The Killing KindeBook - 2015
From the critics
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Sometimes you survived by the bullet, or by the blade. Sometimes you survive by tradecraft, spotting tails and squashing bugs, But sometimes, survival came down to nothing more than swagger -- buffing big and playing it to the hilt. ...
"Okay, then, Matlock -- what do you think happened here?" "Matlock was a lawyer, dumbass -- if you wanna play all snide, at least get your reference right."
There was only one thing in this world worth killing for -- worth dying for. The lives of those you love.
"Is this the part of the movie where you say 'We're not so different, you and I'?"
The gig hitting hitters started out as retribution, of sorts. Hendricks figured once you agree to kill an innocent, you deserve whatever;s coming to you. That ridding the world of people who murder for a living was some kind of public service The irony of his chosen vocation wasn't lost on him.
(Spoiler Alert) It worked like this. Say the horse wearing number thirty-eight came in sixth. That meant the sixth letter ...
Once the sun was doused by the Pacific to the west, though, the tenor of the park -- and the Eastside neighborhood of Long Beach in which it sat -- changed. Families packed up and left. The indigents retreated to the sidewalks and stoops outside the park, or vanished from the neighborhood altogether. And then the gangs arrived.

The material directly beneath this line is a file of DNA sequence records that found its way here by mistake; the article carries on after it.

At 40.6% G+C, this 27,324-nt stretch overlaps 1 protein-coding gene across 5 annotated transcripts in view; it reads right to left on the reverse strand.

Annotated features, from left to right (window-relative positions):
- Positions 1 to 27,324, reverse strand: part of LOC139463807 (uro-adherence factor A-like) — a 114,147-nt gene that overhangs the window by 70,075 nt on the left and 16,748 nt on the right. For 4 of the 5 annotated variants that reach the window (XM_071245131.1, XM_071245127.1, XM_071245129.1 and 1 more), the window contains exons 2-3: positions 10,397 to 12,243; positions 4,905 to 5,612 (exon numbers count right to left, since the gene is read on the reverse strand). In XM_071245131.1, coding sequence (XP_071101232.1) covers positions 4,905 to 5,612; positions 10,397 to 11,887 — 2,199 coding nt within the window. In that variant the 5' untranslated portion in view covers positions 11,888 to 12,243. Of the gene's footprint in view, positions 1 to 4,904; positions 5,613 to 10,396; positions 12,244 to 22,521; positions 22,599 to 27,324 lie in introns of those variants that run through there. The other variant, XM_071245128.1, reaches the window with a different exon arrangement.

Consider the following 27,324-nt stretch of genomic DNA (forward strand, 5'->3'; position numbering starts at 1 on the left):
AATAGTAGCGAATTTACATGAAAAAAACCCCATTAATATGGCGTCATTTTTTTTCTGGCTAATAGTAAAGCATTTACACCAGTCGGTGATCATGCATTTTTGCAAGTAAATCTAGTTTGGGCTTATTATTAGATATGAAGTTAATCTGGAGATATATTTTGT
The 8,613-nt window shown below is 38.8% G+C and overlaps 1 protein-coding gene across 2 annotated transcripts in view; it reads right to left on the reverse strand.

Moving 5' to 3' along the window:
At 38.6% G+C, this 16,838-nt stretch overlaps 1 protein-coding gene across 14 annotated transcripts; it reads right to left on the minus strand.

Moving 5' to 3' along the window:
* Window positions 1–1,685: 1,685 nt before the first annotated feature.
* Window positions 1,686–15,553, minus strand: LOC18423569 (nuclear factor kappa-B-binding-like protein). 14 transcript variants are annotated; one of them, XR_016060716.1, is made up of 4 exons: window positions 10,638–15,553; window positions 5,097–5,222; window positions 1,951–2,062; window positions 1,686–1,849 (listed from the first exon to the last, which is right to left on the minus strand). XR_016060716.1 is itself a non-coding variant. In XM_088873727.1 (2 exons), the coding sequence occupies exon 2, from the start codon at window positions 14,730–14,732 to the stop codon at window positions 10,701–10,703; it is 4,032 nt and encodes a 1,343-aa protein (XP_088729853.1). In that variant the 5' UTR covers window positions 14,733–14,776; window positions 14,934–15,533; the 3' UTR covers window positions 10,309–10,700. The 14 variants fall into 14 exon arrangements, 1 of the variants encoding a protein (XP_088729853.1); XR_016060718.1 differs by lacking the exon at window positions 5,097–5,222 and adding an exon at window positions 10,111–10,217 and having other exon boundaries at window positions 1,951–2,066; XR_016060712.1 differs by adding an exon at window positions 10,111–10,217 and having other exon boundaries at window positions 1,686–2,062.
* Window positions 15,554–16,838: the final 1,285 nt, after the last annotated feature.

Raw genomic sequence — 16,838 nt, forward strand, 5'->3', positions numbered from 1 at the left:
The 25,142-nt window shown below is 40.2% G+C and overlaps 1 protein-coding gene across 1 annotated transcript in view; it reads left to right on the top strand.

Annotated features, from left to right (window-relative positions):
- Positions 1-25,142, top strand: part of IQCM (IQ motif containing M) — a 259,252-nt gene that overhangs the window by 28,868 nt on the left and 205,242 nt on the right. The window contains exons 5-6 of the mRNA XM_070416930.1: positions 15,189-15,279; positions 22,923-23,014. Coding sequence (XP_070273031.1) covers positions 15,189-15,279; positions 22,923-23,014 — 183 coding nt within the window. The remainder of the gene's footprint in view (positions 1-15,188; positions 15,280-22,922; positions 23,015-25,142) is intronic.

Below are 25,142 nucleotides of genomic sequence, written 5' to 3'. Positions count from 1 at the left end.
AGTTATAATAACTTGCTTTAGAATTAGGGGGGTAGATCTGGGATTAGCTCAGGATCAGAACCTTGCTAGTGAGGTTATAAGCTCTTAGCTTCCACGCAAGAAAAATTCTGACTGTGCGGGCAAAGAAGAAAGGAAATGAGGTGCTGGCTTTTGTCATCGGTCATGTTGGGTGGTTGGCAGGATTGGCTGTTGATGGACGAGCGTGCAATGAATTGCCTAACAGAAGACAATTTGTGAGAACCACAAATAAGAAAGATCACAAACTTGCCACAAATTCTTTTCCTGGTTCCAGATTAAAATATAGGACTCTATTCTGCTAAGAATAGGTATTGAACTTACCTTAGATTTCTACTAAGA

Miami was beautiful, sure, but that beauty was as garish and artificial as the siliconed women who walked its streets.
That face was neither young nr old -- oddy wise, yet unlined, as though he'd never in his life encountered a troubling thought. ... if he passed this man on the street a month from now, he probably would not recognize him.
This man, thought Englemann, was not to be trifled with. This man, whoever he was, would be an honor to square off against. This man, he would have killed for free.
Surprised to run across this quote, but so true:
Collateral damage, the reporters back home called it, as though it were a side effect, or some minor and acceptable transgression. A sanitary term for a modern war. But war wasn't sanitary, and was wasn't modern. It was bloody and it was savage. And looking into the tear-filled eyes of those left with nothing but their grief to cling to, Hendricks had learned the lesson so few back home could grasp: no damage was collateral. Every limb lost, every hovel burned, every wife left husbandless, and every child orphaned created ripples of anger and resentment.. Create enough of them, and we'll one day wind up with a wave that will wash us off the map.
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